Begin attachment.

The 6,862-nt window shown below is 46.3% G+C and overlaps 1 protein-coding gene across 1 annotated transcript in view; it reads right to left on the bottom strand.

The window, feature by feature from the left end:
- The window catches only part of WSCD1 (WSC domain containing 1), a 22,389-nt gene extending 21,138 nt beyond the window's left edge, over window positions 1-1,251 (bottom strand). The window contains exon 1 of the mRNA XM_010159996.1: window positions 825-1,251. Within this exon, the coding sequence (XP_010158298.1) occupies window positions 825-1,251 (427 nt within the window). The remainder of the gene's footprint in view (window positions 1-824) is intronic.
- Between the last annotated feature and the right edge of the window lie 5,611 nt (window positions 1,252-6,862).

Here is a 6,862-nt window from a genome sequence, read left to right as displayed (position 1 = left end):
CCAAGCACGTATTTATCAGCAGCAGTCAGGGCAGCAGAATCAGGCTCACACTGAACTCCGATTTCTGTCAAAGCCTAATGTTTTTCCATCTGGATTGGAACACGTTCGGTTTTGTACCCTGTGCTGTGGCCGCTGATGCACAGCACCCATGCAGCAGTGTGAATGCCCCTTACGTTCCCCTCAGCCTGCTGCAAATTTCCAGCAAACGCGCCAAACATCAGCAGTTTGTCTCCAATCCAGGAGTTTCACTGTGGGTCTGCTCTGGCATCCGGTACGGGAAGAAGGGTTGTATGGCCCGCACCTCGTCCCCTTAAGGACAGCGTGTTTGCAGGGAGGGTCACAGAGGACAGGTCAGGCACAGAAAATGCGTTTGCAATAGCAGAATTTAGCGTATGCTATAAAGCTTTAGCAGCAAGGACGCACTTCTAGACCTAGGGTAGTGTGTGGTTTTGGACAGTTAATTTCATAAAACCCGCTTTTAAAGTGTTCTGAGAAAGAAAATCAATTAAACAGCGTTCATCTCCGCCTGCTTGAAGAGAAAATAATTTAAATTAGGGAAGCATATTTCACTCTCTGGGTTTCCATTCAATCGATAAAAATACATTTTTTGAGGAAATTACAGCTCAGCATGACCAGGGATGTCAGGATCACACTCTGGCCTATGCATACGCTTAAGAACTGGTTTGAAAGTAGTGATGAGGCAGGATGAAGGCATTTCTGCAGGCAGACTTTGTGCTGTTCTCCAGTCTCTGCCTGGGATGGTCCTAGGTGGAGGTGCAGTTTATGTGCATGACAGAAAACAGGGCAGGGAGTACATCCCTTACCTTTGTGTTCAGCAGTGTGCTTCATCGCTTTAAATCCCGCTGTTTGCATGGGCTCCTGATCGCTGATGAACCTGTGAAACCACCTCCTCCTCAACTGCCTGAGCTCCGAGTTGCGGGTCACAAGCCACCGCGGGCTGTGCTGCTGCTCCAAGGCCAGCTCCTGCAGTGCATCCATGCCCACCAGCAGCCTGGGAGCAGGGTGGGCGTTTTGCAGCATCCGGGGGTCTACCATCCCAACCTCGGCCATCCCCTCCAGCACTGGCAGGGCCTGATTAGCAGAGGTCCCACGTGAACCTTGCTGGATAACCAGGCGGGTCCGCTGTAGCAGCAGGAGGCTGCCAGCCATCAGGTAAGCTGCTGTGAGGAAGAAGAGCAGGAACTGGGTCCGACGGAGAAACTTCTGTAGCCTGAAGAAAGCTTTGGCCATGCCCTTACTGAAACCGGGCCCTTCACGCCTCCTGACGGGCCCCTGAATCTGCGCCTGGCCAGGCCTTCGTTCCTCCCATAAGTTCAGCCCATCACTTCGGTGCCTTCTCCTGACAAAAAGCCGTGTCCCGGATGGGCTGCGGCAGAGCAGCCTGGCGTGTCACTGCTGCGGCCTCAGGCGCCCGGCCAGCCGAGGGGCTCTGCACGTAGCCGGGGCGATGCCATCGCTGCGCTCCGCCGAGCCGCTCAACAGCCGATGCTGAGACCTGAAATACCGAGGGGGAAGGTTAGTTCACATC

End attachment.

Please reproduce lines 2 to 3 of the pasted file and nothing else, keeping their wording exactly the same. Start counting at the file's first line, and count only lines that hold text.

The window, feature by feature from the left end:
- The window catches only part of WSCD1 (WSC domain containing 1), a 22,389-nt gene extending 21,138 nt beyond the window's left edge, over window positions 1-1,251 (bottom strand). The window contains exon 1 of the mRNA XM_010159996.1: window positions 825-1,251. Within this exon, the coding sequence (XP_010158298.1) occupies window positions 825-1,251 (427 nt within the window). The remainder of the gene's footprint in view (window positions 1-824) is intronic.